When Facebook reported net losses of $157 million in its first quarter trading as a public company, it placed some of the blame on the under-performance of its mobile services and promised to introduce a new and improved mobile social networking experience.

Google’s second quarter results were very healthy in comparison but the third time running it posted a year-on-year drop in its average cost-per-click (CPC) – the money bid by advertisers to place ads on its search results. Its CPC was down by 16%, an accelerating trend that started in 4Q11 with an 8 per cent year-on-year drop. Conversion rates on mobile search advertising are much lower than on desktop, despite generally higher click-through rates – hence Google’s relatively low mobile revenue.

Informa reports that even Apple, the biggest mobile disruptor of recent years, is struggling on the mobile advertising front. In February, Apple, like Google, for the third-time running cut the minimum spend it requires for advertisers to book campaigns on iAd, from a rather forbidding $1 million, when the service launched in 2010, to a much more affordable $100,000 now. The reason being that take-up of the service had been disappointingly low.

So what is it about making money in the mobile space that these OTT giants are having problems with? It may not be limited to just the OTT players themselves. Many enterprises are also having trouble migrating their desktop presence to an effective small-screen site. Optimizing web sites for the mobile environment is not an easy task and specialist help can cost big money.

The way consumers use smartphones differs from the way they use their desktop computer and tablets and any attempts to monetize mobile services has to be treated quite differently.

Google is responding to advertisers reticence to take on the mobile space by launching its GoMo and GetMo initiatives designed to hook up advertisers with mobile-optimization firms catering for all budgets and needs.

FierceMobileContent reported that Facebook will pin its turnaround hopes on mobile services by developing new products. CEO, Mark Zuckerberg state, “Facebook is the most used app on basically every mobile platform. So when we think about what we want to do right now, we want to increase the depth of experience in addition to just growing users.” He pointed to Apple’s forthcoming iOS 6 mobile operating system update that will include deep Facebook integration.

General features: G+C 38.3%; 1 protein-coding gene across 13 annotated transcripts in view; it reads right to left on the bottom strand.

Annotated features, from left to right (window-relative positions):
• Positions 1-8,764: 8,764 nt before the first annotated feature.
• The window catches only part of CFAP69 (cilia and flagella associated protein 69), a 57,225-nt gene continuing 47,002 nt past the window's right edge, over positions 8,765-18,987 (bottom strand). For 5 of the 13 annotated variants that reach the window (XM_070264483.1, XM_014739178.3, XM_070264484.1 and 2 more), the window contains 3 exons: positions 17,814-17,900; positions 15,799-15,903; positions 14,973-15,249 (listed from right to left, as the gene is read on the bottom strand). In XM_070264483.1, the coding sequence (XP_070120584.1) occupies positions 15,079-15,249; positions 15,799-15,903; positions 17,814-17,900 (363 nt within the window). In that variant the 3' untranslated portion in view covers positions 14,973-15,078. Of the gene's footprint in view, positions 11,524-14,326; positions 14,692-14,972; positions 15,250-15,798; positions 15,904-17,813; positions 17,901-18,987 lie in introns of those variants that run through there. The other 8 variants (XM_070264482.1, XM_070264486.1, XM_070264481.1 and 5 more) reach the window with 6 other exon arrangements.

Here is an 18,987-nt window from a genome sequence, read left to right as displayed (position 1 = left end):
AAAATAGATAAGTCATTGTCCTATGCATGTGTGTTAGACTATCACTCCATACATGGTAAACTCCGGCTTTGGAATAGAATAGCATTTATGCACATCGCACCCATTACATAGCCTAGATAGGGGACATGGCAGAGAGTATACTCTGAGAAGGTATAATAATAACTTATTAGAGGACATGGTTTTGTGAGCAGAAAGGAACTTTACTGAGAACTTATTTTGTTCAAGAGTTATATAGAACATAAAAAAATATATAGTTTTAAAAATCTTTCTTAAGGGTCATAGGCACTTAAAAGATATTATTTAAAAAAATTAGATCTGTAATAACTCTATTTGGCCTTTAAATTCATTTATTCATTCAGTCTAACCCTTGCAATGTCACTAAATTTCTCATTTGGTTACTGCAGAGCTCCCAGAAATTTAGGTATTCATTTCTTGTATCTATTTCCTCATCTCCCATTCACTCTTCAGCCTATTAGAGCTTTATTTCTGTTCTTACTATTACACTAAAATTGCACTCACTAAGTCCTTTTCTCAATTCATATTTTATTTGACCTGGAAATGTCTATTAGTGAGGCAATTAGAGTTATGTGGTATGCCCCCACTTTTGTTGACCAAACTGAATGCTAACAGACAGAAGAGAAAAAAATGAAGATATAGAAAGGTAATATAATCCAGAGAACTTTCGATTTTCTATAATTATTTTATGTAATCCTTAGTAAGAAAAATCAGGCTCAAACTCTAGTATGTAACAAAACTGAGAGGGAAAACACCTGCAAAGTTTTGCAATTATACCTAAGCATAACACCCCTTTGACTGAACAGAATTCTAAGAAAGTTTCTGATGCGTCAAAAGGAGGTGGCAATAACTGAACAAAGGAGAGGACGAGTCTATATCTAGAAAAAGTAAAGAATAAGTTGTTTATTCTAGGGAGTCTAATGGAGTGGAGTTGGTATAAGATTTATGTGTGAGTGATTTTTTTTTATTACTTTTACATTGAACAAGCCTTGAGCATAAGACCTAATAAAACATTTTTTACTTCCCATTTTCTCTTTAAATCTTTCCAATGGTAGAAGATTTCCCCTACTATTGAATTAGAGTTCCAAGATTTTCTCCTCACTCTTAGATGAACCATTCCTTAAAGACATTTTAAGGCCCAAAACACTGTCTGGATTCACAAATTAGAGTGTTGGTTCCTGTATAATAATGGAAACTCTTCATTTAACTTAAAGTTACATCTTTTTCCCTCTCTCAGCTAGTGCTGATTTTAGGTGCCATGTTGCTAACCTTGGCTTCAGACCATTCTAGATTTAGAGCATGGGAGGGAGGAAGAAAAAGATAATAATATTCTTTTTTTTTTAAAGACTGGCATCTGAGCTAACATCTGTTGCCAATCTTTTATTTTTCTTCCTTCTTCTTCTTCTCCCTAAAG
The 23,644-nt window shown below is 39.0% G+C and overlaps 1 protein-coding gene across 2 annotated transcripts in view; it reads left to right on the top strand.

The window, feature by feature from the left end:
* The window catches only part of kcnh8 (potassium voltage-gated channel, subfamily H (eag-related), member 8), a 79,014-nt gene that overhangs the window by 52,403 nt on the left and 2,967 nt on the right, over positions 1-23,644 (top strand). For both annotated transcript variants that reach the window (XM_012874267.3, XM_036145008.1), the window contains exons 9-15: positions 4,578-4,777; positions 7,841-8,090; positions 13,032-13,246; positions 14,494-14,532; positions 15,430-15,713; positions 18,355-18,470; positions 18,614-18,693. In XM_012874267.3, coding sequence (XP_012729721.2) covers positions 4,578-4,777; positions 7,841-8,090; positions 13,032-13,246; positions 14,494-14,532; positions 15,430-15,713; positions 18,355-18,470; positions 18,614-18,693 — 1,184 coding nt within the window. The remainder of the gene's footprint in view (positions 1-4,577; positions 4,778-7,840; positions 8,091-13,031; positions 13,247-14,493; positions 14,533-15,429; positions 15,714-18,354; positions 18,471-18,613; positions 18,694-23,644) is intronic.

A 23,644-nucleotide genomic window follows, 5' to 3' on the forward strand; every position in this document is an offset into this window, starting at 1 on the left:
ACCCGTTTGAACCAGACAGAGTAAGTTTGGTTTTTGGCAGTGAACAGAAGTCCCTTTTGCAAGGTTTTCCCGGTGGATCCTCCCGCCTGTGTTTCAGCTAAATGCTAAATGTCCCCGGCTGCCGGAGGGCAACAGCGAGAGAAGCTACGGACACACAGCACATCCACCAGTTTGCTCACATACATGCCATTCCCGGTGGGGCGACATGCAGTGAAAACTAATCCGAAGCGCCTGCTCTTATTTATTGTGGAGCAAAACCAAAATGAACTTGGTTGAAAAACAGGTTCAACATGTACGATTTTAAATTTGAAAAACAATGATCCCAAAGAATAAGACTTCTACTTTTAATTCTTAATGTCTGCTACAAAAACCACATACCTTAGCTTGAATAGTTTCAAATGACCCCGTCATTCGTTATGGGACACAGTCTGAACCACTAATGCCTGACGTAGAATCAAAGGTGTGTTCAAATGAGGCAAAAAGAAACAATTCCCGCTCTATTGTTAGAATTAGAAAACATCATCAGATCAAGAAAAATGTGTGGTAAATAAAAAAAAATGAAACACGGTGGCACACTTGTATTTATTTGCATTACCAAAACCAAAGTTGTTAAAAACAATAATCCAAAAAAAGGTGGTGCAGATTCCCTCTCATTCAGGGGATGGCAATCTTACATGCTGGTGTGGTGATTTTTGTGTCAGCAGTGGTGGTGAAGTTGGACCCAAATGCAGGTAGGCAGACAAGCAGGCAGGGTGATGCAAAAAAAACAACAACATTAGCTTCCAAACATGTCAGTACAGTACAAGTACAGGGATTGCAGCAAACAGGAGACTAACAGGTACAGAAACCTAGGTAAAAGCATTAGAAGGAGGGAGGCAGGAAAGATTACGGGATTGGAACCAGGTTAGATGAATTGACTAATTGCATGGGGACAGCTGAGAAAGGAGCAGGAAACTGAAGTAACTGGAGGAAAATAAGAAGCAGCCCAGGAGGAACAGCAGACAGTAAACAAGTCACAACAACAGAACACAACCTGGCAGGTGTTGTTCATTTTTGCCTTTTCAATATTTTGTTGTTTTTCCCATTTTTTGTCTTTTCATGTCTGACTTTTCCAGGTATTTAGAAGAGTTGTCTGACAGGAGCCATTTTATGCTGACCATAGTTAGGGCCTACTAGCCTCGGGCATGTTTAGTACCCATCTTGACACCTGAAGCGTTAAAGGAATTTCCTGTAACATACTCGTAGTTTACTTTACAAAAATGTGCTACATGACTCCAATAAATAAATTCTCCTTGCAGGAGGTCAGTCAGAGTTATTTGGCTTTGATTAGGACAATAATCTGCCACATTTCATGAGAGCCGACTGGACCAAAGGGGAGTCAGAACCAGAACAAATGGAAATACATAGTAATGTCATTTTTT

Facebook hopes its turn to mobile advertising will improve its financial fortunes. Last month it introduced a mobile-only version of Sponsored Stories enabling marketers to target consumers exclusively on smartphones and tablets. “By the end of June, Sponsored Stories in News Feed was at a run rate of over $1 million per day in revenue, and about half of that is coming from mobile,” Zuckerberg said. Improving mobile applications was his “first priority” for 2012, with an emphasis on improved quality as well as quantity – Facebook mobile apps have often come under fire for being slow or buggy. The company recently launched its App Center in the US and UK.

As Guillermo Escofet, a senior analyst for content and applications at Informa Telecoms and Media wrote, “OTT players have found it easy to conquer real estate on people’s mobile screens as handsets increasingly become extensions of the Internet. But those who depend on advertising for their revenue are finding that extracting ad dollars from mobile screens is not as easy as on the desktop. And that is a big problem going forward, as mobile continues to take an ever bigger slice of digital traffic.”

There is also the strong possibility that customers behave quite differently on their mobiles, as opposed to the desktop and tablets. The small screen does not lend itself to heavy internet researching and ads that appear either have to dominate it or go unnoticed. The former is greatly annoying to anyone that has had unwanted promotions suddenly appearing and then taken considerable effort to remove. Monetization of mobiles will need some seriously creative work and an intimate knowledge of people’s likes and dislikes.

This all sounds to The Insider suspiciously like an opportunity that mobile CSPs could quickly address. We hear more and more of the need to work with OTT and Digital Service Providers (DSPs) and CSP knowledge of the mobile customers habits and preferences could go a long way in helping OTT players, as long as it has benefits for both.

First published at TM Forum as The Insider, 2 August 2012.